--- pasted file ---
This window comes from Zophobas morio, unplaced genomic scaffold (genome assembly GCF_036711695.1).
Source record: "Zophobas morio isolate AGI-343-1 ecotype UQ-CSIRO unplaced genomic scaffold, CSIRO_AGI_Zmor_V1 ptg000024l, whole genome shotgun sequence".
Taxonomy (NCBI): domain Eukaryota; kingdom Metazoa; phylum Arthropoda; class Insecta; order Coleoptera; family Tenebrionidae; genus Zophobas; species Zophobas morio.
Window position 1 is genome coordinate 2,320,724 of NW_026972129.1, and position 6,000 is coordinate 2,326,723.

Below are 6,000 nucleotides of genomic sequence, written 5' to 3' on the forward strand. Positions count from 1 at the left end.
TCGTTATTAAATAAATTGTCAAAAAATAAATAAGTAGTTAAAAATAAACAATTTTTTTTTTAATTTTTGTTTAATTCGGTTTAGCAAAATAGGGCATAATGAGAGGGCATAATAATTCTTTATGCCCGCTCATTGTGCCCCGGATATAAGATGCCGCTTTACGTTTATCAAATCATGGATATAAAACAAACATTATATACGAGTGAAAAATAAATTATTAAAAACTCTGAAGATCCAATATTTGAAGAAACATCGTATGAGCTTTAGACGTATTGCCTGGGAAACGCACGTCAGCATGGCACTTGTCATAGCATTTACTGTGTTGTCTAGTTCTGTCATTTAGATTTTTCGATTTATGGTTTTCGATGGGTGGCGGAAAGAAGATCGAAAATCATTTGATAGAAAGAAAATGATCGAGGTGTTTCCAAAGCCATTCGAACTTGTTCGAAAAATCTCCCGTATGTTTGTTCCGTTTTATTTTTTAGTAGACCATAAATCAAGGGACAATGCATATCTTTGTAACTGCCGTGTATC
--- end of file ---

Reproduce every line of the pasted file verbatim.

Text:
This window comes from Zophobas morio, unplaced genomic scaffold (genome assembly GCF_036711695.1).
Source record: "Zophobas morio isolate AGI-343-1 ecotype UQ-CSIRO unplaced genomic scaffold, CSIRO_AGI_Zmor_V1 ptg000024l, whole genome shotgun sequence".
Taxonomy (NCBI): domain Eukaryota; kingdom Metazoa; phylum Arthropoda; class Insecta; order Coleoptera; family Tenebrionidae; genus Zophobas; species Zophobas morio.
Window position 1 is genome coordinate 2,320,724 of NW_026972129.1, and position 6,000 is coordinate 2,326,723.

Below are 6,000 nucleotides of genomic sequence, written 5' to 3' on the forward strand. Positions count from 1 at the left end.
TCGTTATTAAATAAATTGTCAAAAAATAAATAAGTAGTTAAAAATAAACAATTTTTTTTTTAATTTTTGTTTAATTCGGTTTAGCAAAATAGGGCATAATGAGAGGGCATAATAATTCTTTATGCCCGCTCATTGTGCCCCGGATATAAGATGCCGCTTTACGTTTATCAAATCATGGATATAAAACAAACATTATATACGAGTGAAAAATAAATTATTAAAAACTCTGAAGATCCAATATTTGAAGAAACATCGTATGAGCTTTAGACGTATTGCCTGGGAAACGCACGTCAGCATGGCACTTGTCATAGCATTTACTGTGTTGTCTAGTTCTGTCATTTAGATTTTTCGATTTATGGTTTTCGATGGGTGGCGGAAAGAAGATCGAAAATCATTTGATAGAAAGAAAATGATCGAGGTGTTTCCAAAGCCATTCGAACTTGTTCGAAAAATCTCCCGTATGTTTGTTCCGTTTTATTTTTTAGTAGACCATAAATCAAGGGACAATGCATATCTTTGTAACTGCCGTGTATC